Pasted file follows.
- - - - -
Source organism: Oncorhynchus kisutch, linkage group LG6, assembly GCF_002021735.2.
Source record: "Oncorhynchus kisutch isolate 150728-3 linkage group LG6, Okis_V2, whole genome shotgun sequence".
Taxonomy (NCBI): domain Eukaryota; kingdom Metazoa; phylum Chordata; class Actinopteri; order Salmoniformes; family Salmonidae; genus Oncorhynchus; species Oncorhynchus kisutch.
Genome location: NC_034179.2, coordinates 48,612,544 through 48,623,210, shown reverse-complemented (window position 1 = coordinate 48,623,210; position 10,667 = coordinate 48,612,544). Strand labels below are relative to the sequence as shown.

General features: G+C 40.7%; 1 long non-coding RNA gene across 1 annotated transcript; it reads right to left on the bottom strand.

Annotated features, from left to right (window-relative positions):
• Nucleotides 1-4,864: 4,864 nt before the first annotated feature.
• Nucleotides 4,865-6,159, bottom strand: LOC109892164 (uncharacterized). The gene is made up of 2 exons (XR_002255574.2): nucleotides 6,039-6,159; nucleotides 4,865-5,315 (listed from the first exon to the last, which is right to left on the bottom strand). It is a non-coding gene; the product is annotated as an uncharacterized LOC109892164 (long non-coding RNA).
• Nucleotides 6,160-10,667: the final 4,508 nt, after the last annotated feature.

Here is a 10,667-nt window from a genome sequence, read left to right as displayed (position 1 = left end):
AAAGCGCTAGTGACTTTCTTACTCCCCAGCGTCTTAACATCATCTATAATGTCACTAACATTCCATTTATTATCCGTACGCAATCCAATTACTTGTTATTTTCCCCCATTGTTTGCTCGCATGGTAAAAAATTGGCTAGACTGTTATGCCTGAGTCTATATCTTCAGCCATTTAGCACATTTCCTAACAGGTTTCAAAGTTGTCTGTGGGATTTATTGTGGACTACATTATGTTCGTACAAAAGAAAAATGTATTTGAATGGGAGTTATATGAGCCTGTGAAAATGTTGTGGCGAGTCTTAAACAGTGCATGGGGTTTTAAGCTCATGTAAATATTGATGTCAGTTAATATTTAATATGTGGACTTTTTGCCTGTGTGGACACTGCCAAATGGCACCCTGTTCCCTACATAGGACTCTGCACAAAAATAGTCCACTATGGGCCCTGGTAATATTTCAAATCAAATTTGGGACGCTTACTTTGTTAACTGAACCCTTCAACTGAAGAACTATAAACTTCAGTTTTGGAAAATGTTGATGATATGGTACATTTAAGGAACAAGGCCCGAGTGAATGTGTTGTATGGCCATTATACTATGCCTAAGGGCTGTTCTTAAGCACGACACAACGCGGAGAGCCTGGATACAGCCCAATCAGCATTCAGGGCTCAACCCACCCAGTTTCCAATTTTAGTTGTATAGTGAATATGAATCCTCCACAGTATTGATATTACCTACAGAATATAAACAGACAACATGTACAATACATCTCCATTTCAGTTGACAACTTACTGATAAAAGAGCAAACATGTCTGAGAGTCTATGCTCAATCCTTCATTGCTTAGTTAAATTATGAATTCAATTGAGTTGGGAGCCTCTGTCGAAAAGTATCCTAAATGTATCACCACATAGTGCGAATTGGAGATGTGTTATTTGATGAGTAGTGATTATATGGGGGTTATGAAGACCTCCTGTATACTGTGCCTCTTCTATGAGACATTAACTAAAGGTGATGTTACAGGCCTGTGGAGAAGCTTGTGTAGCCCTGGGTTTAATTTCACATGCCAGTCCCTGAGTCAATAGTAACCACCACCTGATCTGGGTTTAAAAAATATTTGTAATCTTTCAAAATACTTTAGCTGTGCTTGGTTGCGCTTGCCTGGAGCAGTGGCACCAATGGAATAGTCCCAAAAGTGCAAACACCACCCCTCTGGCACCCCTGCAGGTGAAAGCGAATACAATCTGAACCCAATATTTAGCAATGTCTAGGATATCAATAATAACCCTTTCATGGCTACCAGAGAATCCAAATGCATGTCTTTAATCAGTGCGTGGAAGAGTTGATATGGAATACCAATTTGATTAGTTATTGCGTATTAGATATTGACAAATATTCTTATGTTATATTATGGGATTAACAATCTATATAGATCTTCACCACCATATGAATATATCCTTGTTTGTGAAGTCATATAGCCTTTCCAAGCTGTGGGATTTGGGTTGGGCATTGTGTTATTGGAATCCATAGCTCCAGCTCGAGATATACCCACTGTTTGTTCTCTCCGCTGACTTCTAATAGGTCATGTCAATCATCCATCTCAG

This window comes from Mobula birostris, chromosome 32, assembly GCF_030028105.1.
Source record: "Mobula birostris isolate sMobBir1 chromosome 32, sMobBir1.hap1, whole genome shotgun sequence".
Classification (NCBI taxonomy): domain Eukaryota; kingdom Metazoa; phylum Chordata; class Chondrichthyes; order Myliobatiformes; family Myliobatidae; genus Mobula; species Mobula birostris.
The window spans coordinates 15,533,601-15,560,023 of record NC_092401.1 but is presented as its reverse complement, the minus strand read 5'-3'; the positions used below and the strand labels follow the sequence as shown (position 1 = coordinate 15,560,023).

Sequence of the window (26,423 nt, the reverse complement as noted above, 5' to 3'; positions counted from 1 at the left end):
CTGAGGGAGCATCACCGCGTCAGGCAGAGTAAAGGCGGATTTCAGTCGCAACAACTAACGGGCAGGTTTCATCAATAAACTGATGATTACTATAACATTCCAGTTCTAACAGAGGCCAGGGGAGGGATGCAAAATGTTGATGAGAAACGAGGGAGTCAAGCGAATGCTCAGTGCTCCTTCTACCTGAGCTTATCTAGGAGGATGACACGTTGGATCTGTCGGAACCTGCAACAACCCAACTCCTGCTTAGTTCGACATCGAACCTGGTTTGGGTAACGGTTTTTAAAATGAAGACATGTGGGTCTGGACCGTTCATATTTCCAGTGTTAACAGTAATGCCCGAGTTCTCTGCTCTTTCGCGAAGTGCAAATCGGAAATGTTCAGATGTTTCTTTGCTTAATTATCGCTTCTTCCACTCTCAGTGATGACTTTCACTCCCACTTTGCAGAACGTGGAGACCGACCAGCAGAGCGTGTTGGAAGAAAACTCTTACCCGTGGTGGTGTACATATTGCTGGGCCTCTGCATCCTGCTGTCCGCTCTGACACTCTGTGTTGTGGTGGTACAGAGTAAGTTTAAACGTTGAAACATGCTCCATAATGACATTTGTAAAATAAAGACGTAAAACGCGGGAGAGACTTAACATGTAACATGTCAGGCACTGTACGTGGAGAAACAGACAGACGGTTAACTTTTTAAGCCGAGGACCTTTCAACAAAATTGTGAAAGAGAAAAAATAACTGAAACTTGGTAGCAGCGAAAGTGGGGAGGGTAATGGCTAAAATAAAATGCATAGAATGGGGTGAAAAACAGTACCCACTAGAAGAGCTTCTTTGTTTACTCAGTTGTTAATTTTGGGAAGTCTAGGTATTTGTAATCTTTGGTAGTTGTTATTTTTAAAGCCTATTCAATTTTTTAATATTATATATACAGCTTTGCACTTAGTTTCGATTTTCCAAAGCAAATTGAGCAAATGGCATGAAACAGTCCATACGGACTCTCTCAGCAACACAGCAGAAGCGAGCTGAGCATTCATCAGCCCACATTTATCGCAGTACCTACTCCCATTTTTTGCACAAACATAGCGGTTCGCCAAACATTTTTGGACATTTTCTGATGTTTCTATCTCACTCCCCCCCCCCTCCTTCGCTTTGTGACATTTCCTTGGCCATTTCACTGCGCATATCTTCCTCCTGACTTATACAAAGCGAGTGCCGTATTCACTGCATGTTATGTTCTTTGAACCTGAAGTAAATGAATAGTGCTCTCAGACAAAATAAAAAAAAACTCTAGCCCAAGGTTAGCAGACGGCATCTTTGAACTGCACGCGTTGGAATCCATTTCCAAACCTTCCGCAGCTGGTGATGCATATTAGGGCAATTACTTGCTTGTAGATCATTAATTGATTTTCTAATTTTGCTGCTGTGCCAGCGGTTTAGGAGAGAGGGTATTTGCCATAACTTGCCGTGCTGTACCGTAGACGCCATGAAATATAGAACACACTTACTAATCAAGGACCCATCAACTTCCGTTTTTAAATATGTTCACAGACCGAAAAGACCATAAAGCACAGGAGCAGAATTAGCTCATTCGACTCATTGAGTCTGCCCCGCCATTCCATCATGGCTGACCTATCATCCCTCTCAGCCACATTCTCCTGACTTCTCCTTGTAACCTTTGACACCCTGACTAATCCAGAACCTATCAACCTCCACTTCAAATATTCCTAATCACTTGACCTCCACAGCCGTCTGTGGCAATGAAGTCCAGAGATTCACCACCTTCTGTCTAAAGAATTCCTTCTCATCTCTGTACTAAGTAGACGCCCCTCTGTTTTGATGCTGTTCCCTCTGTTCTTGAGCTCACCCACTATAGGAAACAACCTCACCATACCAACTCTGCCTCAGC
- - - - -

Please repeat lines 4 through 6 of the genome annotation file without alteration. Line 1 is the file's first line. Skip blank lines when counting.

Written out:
Genome location: NC_034179.2, coordinates 48,612,544 through 48,623,210, shown reverse-complemented (window position 1 = coordinate 48,623,210; position 10,667 = coordinate 48,612,544). Strand labels below are relative to the sequence as shown.

General features: G+C 40.7%; 1 long non-coding RNA gene across 1 annotated transcript; it reads right to left on the bottom strand.

Annotated features, from left to right (window-relative positions):